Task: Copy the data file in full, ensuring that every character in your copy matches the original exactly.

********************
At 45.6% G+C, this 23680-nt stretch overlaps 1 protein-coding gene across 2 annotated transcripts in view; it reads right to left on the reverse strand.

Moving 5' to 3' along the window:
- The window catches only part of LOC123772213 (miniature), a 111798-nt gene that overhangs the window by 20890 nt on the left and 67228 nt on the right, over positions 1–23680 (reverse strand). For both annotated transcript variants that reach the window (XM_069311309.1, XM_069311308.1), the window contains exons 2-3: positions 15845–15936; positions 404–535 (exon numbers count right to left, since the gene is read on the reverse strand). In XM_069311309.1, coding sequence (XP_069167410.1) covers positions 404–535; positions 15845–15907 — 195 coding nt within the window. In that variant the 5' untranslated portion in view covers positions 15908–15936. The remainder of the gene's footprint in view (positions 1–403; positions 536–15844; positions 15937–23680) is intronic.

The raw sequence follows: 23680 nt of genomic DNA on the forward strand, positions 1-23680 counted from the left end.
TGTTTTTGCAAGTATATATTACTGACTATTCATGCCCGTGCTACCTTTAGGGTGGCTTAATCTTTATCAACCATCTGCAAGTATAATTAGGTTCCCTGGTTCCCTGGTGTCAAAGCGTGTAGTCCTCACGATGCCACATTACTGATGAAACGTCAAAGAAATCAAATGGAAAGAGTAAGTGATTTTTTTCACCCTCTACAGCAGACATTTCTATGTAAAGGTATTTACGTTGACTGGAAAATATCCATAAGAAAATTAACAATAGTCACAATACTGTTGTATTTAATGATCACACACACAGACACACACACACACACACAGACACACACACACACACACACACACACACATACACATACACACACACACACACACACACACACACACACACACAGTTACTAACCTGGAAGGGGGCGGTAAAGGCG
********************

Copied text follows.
At 45.6% G+C, this 23680-nt stretch overlaps 1 protein-coding gene across 2 annotated transcripts in view; it reads right to left on the reverse strand.

Moving 5' to 3' along the window:
- The window catches only part of LOC123772213 (miniature), a 111798-nt gene that overhangs the window by 20890 nt on the left and 67228 nt on the right, over positions 1–23680 (reverse strand). For both annotated transcript variants that reach the window (XM_069311309.1, XM_069311308.1), the window contains exons 2-3: positions 15845–15936; positions 404–535 (exon numbers count right to left, since the gene is read on the reverse strand). In XM_069311309.1, coding sequence (XP_069167410.1) covers positions 404–535; positions 15845–15907 — 195 coding nt within the window. In that variant the 5' untranslated portion in view covers positions 15908–15936. The remainder of the gene's footprint in view (positions 1–403; positions 536–15844; positions 15937–23680) is intronic.

The raw sequence follows: 23680 nt of genomic DNA on the forward strand, positions 1-23680 counted from the left end.
TGTTTTTGCAAGTATATATTACTGACTATTCATGCCCGTGCTACCTTTAGGGTGGCTTAATCTTTATCAACCATCTGCAAGTATAATTAGGTTCCCTGGTTCCCTGGTGTCAAAGCGTGTAGTCCTCACGATGCCACATTACTGATGAAACGTCAAAGAAATCAAATGGAAAGAGTAAGTGATTTTTTTCACCCTCTACAGCAGACATTTCTATGTAAAGGTATTTACGTTGACTGGAAAATATCCATAAGAAAATTAACAATAGTCACAATACTGTTGTATTTAATGATCACACACACAGACACACACACACACACACAGACACACACACACACACACACACACACACATACACATACACACACACACACACACACACACACACACACACACAGTTACTAACCTGGAAGGGGGCGGTAAAGGCG